While all the hype of the 4G launch happens in London, I'm at the real frontline of UK digital technology: Thelkeld in Cumbria.
As new generation mobile Internet is announced in Britain - there are questions about competition, costs and the consumer.
What is 4G,? How will it change our networks? Everything you need to know about 4G.
The first 4G mobile network went live in Manchester and Liverpool on Tuesday. It's nippy compared to its 3G counterpart, but not blistering.
They had more staff than customers at the store I was at in Manchester. Most people coming in were opting for 3G.
The first customer to switch from 3G to 4G in Manchester was this reporter:
To be fair, the phones perform faster - the speedtest above shows the difference.
But where is the potential 100Mbs we were once promised from 4G?
As EE launches the first 4G network we asked if you would taking advantage of the increased mobile internet today:
Fraser Cluness some areas still don't have 3g yet! finish on the job before starting another
Chesty Larue Not with their ridiculous costs, no
Paul Pilfold ill be sticking with me trusty old iphone3G its fast enough for what i use it for
For details about what 4G is, how it works and why it is only now being launched in the UK see our guide to what you need to know about 4G.
When the first 4G network launched last month, Consumer Editor Chris Choi looked at the considerable cost of joining this new generation.
Vodafone, O2 owner Telefonica and Three will launch their own 4G services and products next year.
The trio had threatened legal action against communications regulator Ofcom over its 4G auction process, which allowed EE to be the sole provider of the faster mobile service until next year.
The 4G network, will offer internet five times faster than 3G, and will be available to EE customers with Apple iPhones or smart phone devices from HTC, Samsung, Nokia and Huawei.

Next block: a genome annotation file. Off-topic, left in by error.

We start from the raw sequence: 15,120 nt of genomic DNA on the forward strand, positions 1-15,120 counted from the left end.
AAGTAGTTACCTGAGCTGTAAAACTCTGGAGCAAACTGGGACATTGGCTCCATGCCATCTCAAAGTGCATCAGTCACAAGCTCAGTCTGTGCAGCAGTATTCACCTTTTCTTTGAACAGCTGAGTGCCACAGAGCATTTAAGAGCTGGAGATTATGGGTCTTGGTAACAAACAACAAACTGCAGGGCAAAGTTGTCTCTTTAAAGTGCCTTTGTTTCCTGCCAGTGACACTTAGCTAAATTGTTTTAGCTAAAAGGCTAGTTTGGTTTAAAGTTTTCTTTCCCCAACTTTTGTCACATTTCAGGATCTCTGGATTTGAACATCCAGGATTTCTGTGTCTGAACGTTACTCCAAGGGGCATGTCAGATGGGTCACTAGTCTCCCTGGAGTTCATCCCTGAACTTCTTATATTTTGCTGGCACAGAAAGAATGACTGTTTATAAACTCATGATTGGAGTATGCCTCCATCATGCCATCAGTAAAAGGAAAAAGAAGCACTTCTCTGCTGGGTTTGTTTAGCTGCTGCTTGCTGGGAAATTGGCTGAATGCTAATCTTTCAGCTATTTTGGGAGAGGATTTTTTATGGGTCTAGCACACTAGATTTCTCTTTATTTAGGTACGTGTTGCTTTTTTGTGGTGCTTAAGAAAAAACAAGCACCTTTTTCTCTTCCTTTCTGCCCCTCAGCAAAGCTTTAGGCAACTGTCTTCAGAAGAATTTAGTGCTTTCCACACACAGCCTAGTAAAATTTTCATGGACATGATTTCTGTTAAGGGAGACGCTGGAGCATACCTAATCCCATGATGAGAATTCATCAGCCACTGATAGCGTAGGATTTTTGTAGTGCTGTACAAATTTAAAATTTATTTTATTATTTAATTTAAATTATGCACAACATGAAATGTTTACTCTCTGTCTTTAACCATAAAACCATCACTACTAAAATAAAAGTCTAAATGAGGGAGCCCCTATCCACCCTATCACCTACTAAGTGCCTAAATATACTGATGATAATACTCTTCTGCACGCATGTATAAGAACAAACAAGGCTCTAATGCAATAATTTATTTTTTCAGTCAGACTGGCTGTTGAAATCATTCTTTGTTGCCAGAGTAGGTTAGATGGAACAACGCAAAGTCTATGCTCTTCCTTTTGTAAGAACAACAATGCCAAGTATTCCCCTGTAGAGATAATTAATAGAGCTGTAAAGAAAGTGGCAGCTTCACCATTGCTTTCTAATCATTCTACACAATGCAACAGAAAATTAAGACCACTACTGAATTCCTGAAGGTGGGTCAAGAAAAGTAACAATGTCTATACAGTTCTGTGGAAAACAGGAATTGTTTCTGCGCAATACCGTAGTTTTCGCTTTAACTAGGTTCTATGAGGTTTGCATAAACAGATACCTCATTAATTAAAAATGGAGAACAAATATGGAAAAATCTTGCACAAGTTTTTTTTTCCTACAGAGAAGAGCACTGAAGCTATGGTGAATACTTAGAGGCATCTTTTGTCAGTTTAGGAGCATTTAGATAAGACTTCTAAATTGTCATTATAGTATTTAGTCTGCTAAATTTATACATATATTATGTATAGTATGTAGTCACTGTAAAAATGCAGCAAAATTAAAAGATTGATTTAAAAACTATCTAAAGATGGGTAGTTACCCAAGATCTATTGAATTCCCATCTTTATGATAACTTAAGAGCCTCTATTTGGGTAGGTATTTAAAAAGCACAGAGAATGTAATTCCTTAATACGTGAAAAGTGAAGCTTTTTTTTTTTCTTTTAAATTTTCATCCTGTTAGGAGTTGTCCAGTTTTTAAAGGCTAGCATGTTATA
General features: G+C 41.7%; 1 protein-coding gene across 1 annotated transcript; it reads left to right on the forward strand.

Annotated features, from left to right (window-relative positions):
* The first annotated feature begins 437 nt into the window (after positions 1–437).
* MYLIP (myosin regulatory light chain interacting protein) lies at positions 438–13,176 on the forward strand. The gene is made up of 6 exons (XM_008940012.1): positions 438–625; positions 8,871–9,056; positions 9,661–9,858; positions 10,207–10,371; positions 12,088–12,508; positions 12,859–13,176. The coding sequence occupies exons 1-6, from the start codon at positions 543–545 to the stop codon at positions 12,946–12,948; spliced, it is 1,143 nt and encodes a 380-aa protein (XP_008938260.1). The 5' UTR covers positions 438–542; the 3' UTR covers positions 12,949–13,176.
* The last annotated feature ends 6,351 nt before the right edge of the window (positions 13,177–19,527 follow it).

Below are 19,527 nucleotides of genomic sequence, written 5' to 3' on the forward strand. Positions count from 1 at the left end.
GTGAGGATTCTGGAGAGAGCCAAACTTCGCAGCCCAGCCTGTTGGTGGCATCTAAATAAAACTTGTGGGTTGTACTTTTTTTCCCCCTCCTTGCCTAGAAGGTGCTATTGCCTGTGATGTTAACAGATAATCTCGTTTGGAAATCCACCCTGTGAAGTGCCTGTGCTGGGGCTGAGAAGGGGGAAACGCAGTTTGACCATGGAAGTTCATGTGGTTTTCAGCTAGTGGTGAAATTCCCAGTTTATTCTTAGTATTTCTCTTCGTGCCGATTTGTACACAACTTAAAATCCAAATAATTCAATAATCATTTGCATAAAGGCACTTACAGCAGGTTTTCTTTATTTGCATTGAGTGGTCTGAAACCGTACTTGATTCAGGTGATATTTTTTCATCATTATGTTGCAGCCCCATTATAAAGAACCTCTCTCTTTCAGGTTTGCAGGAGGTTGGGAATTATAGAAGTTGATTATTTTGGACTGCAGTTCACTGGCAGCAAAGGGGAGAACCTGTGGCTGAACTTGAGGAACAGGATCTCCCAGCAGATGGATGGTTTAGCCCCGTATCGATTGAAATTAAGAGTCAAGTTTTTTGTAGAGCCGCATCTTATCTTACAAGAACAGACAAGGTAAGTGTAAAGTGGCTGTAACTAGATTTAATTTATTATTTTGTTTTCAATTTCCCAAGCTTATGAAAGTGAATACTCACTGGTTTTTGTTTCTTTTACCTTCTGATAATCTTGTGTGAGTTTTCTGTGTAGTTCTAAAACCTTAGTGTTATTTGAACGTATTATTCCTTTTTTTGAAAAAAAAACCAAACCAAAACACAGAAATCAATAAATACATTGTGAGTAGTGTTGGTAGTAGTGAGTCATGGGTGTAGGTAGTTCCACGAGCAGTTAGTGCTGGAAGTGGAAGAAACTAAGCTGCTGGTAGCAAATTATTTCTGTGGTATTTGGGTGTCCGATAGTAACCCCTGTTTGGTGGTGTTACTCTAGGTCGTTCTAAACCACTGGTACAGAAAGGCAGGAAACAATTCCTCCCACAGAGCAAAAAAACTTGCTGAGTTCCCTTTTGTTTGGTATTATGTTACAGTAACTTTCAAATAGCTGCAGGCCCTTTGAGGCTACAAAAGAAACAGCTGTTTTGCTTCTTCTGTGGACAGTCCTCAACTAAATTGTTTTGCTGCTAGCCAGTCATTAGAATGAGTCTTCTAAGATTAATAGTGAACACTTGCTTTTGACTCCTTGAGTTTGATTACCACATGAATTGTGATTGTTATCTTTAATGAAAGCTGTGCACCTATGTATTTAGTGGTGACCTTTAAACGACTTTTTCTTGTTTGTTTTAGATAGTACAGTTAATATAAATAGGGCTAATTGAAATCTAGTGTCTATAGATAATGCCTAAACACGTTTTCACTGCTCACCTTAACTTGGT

Today's launch comes amid criticism of EE's 4G pricing plans, which will hit customers on with additional charges if they exceed download allowances. Long queues are expected at shops across the country as consumers rush to sign up to the new service and get their hands on a 4G device.
Superfast 4G products and services have been made available to millions of mobile customers from today. EE, formerly known as Everything Everywhere, launched its range of 4G products and services this morning in ten cities across the UK:
Mobile operators will be able to roll-out 4G services to the vast majority of the UK in the first half of next year, six months earlier than previously estimated.
ITV News' Consumer Editor Chris Choi reports:
4G statement just in from Vodafone: "We now have a path to the launch of competitive 4G services next Spring, bringing real benefits.
Ofcom chief executive Ed Richards has said action was taken with industry mobile phone operators and regulators, as well as the Government, to ensure superfast 4G services launch early next year.
The actions we have taken with industry and government avoids the risk of significant delay and is tremendous news for consumers who might otherwise have waited a considerable period for the next generation of mobile broadband services.
Ofcom's objective has always been to release the spectrum as early as possible and we remain focused on starting the auction by the end of the year.
Culture Secretary Maria Miller has welcomed news that superfast 4G services are set to be launched within weeks following a successful meeting between mobile phone operators and regulators today.
Delivering 4G quickly is a key part of our economic growth strategy. I am grateful to the mobile operators for their co-operation in bringing forward vital 4G services.
The open and collaborative approach taken between the Government and the mobile companies will have hugely beneficial results for UK business and investment.
We anticipate that 4G services will boost the UK's economy by around £2-3 billion.
This is an example of the Government listening and responding to huge demand from both the public and business. High-speed mobile connections will mean that online services can be accessed more easily and quickly.